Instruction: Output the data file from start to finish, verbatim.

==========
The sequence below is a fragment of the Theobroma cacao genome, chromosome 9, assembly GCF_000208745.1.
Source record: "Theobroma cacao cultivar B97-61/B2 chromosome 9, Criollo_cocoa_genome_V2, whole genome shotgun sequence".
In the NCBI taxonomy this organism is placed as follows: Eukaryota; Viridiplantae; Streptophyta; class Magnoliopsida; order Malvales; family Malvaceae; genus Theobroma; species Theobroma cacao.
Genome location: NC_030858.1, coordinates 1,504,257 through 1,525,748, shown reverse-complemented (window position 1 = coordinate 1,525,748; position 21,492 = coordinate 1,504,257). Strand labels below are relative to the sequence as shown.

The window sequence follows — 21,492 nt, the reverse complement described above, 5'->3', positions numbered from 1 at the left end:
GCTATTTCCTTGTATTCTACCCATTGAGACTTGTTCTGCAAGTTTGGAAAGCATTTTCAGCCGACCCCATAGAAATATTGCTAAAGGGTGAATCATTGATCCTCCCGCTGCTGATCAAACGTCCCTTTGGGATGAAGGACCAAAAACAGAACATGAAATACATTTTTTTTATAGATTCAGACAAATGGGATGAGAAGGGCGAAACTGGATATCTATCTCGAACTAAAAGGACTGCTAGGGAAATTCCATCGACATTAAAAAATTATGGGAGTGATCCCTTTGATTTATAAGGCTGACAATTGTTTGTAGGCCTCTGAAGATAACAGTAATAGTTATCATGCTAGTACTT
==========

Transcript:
The sequence below is a fragment of the Theobroma cacao genome, chromosome 9, assembly GCF_000208745.1.
Source record: "Theobroma cacao cultivar B97-61/B2 chromosome 9, Criollo_cocoa_genome_V2, whole genome shotgun sequence".
In the NCBI taxonomy this organism is placed as follows: Eukaryota; Viridiplantae; Streptophyta; class Magnoliopsida; order Malvales; family Malvaceae; genus Theobroma; species Theobroma cacao.
Genome location: NC_030858.1, coordinates 1,504,257 through 1,525,748, shown reverse-complemented (window position 1 = coordinate 1,525,748; position 21,492 = coordinate 1,504,257). Strand labels below are relative to the sequence as shown.

The window sequence follows — 21,492 nt, the reverse complement described above, 5'->3', positions numbered from 1 at the left end:
GCTATTTCCTTGTATTCTACCCATTGAGACTTGTTCTGCAAGTTTGGAAAGCATTTTCAGCCGACCCCATAGAAATATTGCTAAAGGGTGAATCATTGATCCTCCCGCTGCTGATCAAACGTCCCTTTGGGATGAAGGACCAAAAACAGAACATGAAATACATTTTTTTTATAGATTCAGACAAATGGGATGAGAAGGGCGAAACTGGATATCTATCTCGAACTAAAAGGACTGCTAGGGAAATTCCATCGACATTAAAAAATTATGGGAGTGATCCCTTTGATTTATAAGGCTGACAATTGTTTGTAGGCCTCTGAAGATAACAGTAATAGTTATCATGCTAGTACTT